For nearly three weeks, the guerrillas had full and free range in the vicinity of the leased plantations. One after another of the lessees were driven to seek refuge at Natchez, and their work was entirely suspended. The only plantations undisturbed were those within a mile or two of Vidalia.
I tipped my hand to him, and raised it $100, at the same time giving Mose the office not to raise, as I thought it was all the fellow would stand. They both called; we showed down, and Mose had won the money. He made a reach for it, when Vidalia made a grab, but Mose was too quick for him. Then the young one jumped up and said to Mose, "You are a Jew and I'm a Jew, and you shan't have my money."
Already twenty-five hundred people had received rations from Troy, on Black River, and he had towed out a great many cattle, but a very great quantity remained and were in dire need. The water was now eighteen inches higher than in 1874, and there was no land between Vidalia and the hills of Catahoula. At two o'clock the 'Susie' reached Troy, sixty-five miles above the mouth of Black River.
Poor old Mose did not live long enough to visit Vidalia so the young one could make his word good for he went up to Chicago, and soon after died. I beat a man at poker out of $1,200 on the steamer Wild Wagoner. After he quit playing he asked me where I would get off. I told at the mouth of Red River. When I left the boat I saw my friend had concluded to stop at the same place.
There was a military post at Vidalia, opposite Natchez, which afforded protection to the plantations in which General Thomas's family and friends were interested. Another was promised at Waterproof, twenty miles above, with a stockade midway between the two places. There was to be a force of cavalry to make a daily journey over the road between Vidalia and Waterproof.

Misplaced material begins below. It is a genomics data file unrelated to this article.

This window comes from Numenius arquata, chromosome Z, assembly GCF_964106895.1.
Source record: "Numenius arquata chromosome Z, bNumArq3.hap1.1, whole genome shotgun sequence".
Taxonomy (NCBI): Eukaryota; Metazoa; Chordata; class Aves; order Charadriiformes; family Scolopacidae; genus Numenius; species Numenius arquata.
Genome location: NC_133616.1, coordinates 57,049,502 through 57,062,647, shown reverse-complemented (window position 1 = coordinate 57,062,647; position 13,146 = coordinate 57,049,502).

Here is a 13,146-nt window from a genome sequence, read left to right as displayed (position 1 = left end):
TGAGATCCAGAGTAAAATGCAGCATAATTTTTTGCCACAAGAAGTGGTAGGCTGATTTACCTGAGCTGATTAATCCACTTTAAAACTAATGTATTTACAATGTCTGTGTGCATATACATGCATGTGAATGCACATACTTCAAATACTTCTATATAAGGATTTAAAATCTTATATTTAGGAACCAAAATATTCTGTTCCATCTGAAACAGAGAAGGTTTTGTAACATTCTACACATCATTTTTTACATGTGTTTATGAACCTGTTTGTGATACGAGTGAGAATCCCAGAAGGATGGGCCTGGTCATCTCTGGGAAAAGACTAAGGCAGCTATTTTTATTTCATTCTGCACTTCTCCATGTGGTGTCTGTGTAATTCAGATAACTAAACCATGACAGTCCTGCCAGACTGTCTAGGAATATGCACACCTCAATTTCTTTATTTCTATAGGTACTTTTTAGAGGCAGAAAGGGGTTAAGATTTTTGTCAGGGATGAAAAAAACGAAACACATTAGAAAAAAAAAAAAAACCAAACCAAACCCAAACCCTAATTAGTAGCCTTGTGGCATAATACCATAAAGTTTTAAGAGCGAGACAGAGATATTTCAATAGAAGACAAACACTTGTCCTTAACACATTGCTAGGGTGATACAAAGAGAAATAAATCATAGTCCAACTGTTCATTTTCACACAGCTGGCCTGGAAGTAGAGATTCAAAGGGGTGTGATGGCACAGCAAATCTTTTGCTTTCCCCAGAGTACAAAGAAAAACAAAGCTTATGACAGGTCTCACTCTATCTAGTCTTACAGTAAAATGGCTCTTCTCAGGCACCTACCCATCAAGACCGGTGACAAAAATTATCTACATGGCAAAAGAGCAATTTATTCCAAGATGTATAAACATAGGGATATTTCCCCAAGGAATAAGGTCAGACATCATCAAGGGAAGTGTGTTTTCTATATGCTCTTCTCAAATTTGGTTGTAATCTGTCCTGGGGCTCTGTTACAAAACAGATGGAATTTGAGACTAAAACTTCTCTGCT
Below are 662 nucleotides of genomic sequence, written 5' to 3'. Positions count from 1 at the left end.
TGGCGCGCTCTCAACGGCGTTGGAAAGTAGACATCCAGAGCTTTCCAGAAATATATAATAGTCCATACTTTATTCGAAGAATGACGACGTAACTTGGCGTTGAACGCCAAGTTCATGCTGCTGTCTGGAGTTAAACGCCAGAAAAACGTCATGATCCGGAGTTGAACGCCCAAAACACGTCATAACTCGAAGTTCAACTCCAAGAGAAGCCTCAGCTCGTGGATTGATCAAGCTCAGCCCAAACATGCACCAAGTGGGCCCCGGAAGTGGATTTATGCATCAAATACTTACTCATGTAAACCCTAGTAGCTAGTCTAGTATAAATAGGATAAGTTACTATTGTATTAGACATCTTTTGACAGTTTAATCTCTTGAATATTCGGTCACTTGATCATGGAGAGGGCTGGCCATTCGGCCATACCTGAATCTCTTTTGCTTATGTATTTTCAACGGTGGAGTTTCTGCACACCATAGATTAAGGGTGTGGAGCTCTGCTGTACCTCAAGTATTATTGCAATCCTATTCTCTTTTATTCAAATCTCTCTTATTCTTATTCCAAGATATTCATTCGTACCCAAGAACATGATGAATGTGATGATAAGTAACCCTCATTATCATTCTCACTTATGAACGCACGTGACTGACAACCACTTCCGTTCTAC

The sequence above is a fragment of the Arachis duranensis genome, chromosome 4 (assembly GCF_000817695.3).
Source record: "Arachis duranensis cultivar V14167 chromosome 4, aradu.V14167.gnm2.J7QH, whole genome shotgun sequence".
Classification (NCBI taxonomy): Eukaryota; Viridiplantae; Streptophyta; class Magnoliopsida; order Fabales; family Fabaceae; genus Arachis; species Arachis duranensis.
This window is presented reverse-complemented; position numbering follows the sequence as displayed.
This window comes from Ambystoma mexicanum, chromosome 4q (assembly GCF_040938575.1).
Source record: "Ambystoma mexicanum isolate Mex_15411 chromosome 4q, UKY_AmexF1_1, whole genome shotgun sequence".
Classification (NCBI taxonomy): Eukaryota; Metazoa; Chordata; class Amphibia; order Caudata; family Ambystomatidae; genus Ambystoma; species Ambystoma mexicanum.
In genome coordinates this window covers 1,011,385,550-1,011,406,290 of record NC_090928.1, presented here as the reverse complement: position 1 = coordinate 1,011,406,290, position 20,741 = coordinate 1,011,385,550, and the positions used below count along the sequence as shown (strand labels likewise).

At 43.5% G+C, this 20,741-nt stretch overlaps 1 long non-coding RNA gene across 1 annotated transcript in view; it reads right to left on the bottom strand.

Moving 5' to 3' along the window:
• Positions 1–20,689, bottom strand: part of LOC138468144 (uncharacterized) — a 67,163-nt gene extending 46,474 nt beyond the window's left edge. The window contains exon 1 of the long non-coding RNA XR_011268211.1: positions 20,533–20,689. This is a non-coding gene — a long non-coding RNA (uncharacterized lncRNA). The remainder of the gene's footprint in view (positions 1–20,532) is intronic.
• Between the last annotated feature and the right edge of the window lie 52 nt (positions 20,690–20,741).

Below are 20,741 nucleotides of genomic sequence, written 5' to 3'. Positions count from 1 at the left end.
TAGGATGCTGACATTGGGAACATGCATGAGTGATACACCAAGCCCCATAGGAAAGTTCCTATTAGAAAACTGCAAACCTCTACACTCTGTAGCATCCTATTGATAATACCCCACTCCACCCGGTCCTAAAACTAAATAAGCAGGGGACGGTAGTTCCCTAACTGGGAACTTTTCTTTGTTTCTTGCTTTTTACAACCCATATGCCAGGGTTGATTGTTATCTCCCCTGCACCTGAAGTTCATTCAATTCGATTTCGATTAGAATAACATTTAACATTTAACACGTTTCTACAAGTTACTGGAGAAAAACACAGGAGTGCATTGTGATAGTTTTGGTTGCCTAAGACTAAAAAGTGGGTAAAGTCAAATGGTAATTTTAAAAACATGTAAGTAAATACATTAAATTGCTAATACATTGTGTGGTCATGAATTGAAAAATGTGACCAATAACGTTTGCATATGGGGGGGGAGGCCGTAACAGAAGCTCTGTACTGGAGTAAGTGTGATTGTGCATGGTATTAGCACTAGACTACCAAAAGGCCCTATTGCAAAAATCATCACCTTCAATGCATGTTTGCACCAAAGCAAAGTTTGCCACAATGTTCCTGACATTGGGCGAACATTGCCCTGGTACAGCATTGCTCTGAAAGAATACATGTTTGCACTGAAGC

After the fight the cabin looked as if we had been fighting a half-dozen Newfoundland dogs from the amount of blood and black hair that was on the floor. The young one told Mose if he ever came to Vidalia he would lick him, so we supposed from that remark that he did not feel satisfied with the result.
On the following day we returned to Natchez. Everywhere on the road from Vidalia to the farthest point of our journey, we found the plantations running to waste. The negroes had been sent to Texas or West Louisiana for safety, or were remaining quietly in their quarters. Some had left their masters, and were gone to the camps of the National army at Vicksburg and Natchez.
At some forgotten time in the past, cut-offs were made above Vidalia, Louisiana; at island 92; at island 84; and at Hale's Point. These shortened the river, in the aggregate, seventy-seven miles. Since my own day on the Mississippi, cut-offs have been made at Hurricane Island; at island 100; at Napoleon, Arkansas; at Walnut Bend; and at Council Bend.
As new refugees were daily coming in, the officers found it necessary to organize a new camp over the river, in the rear of Vidalia, Louisiana, on the Ralston plantation. As a few hundred were gathered there we went over and found them exceedingly destitute. There were twenty families, mostly of those recently enlisted as soldiers. Some of them were almost ready to desert.
Those whom we had hired from other localities scattered in various directions. Some went to the Contraband Home at Davis's Bend, others to the negro quarters at Natchez, others to plantations near Vidalia, and a few returned to their former homes. Our "family" of a hundred and sixty persons was thus broken up.